When Crossroads opens, in the weeks before Christmas 1971, the family at the novel’s center is ready to fall apart. The father, Russ Hildebrandt, is a pastor at First Reformed church, in a wealthy white Chicago suburb, the optimistically named New Prospect Township. Though he and his wife, Marion, have grown apart, she still writes most of his sermons for him. Their teenaged children fall into roles recognizable from Franzen’s other books: there’s the black sheep, Clem; the favored daughter, Becky; the darkly brilliant son, Perry. (Nine-year-old Judson, the youngest, doesn’t get his own storyline.) They seek some independence in the church’s youth group—run by Russ’s rival, the groovy youth pastor Rick Ambrose—but cannot quite escape the embarrassing specter of their father.

Crossroads, as more than one character notes, is basically an “intense kind of social experiment”—a hive of “teenybopper relationship drama.” The most fun writing in the book concerns the group’s ideas, its social tensions, and its kumbaya stylings: its unofficial uniform of overalls, painter’s pants, and army jackets and the sing-alongs to “All Good Gifts” and “You’ve Got a Friend.” With his “stringy black hair” and “glistening black Fu Manchu” mustache, Ambrose might not pass muster as a guru in other circles, but Franzen renders him irresistibly charismatic, as he preaches: “Are you willing to leave passive complicity behind you? Do you have the guts to risk the active witnessing of a real relationship?” The youth of New Prospect hang on his every word, competing for his attention and showering him with gifts.


The group has inspired the two middle children, Becky and Perry, to transform their personalities. Becky once thought herself too cool for Crossroads. With her “platonic teen-girl hair” and blemish-free appearance, she is “the undisputed queen of her senior class.” She joins the group at the urging of the boy she likes—the tall, long-haired, guitar-playing Tanner Evans—and soon begins to realize how bland and defensive her life had been before. Perry is a more troubled kid: though he’s been a Crossroads member for a while, he has been mimicking virtue in order to get people to like him; all the while he has been running a small business selling drugs to other kids. He hates his behavior. He is on the verge of a manic episode, and the thought that he is “an evil, selfish worm” loops in his head. His resolution is “to be good. Or, failing that, at least less bad.”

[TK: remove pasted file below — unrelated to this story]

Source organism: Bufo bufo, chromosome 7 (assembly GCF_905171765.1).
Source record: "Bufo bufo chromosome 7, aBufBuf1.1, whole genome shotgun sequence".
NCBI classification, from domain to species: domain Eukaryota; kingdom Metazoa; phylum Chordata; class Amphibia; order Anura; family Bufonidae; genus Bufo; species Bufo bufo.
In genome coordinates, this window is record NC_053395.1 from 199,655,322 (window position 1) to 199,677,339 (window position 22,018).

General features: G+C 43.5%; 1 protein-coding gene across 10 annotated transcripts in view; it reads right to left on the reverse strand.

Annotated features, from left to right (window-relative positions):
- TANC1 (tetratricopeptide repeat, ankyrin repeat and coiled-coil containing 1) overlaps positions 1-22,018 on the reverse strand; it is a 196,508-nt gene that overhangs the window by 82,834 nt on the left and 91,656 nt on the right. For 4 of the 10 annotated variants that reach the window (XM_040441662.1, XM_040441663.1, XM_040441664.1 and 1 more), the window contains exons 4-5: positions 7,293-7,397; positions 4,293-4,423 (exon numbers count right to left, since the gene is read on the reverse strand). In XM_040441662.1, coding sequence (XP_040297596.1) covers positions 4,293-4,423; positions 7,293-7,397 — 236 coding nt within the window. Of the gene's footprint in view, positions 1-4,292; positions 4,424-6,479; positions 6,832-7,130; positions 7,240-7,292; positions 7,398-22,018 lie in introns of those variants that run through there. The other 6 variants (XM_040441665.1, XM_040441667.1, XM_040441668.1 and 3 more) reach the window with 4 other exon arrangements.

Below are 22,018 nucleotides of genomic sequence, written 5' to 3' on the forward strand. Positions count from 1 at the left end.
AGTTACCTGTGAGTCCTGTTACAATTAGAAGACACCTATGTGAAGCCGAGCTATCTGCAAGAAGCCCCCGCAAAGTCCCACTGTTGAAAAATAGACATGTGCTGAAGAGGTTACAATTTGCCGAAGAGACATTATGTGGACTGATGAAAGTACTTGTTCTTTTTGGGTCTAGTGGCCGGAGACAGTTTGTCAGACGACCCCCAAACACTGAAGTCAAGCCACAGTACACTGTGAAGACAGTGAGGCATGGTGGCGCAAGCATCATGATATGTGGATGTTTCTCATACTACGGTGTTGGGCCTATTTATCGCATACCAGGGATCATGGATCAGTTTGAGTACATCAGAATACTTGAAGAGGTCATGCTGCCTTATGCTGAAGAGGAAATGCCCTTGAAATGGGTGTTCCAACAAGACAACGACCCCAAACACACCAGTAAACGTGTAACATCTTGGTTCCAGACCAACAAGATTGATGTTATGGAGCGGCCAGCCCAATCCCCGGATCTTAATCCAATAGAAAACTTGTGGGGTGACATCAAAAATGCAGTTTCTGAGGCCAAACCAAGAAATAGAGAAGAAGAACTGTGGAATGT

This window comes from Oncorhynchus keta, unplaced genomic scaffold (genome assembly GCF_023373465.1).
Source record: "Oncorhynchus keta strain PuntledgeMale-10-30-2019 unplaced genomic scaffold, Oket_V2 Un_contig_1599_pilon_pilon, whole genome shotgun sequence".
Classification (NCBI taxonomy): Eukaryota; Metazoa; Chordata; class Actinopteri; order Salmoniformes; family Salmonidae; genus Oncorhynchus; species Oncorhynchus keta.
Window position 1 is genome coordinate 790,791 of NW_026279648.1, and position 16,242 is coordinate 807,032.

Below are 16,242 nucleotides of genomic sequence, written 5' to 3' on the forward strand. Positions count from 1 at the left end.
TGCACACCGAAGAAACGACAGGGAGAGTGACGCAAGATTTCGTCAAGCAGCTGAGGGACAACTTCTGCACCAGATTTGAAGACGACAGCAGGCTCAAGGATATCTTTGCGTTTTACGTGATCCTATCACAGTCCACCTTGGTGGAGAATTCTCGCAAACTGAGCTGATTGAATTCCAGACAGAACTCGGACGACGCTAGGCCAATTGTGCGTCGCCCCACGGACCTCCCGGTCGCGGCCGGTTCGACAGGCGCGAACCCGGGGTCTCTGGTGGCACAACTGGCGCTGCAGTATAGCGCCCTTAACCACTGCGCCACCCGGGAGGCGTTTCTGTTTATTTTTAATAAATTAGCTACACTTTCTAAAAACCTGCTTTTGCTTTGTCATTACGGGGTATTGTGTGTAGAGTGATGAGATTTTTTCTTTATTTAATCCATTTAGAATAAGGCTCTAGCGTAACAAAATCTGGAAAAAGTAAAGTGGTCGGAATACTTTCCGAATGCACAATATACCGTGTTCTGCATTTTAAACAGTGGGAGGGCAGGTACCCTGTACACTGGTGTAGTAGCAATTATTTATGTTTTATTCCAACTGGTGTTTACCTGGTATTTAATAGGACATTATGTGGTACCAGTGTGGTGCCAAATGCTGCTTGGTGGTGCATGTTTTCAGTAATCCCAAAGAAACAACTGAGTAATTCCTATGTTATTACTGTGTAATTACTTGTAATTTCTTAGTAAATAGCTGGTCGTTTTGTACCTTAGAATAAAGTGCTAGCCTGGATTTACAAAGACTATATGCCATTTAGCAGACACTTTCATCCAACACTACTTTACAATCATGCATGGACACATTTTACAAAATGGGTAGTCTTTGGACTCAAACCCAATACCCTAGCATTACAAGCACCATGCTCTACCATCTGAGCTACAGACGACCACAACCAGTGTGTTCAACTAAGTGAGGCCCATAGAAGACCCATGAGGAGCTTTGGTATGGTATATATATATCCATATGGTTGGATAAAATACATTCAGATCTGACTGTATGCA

As the children gather around Ambrose, Russ stews in resentment. In the first pages of the novel, we learn that he has suffered a public “humiliation” at the hands of his hip, younger colleague and lost his position as an adviser to Crossroads; though the details don’t emerge until later, it’s clear this event has left him shaken, lost, and a bit desperate. He has since turned away from his wife and fallen for an attractive, widowed parishioner named Frances. Now he is sneaking around and lying. His own actions take him by surprise: without meaning to, he tells Frances a “scabrous half-truth” to make himself look good; he brags “repellently” about his record collection. He goes out courting in an absurd sheepskin jacket. Who has he become? His high-minded son Clem is disgusted: “He was weak! weak!” The atheist of the family, Clem has decided to make a show of moral courage. At the end of his first semester of college, he resolves to give up his draft deferment and go serve in Vietnam, like the poorer, less fortunate young men who have already been sent in his place.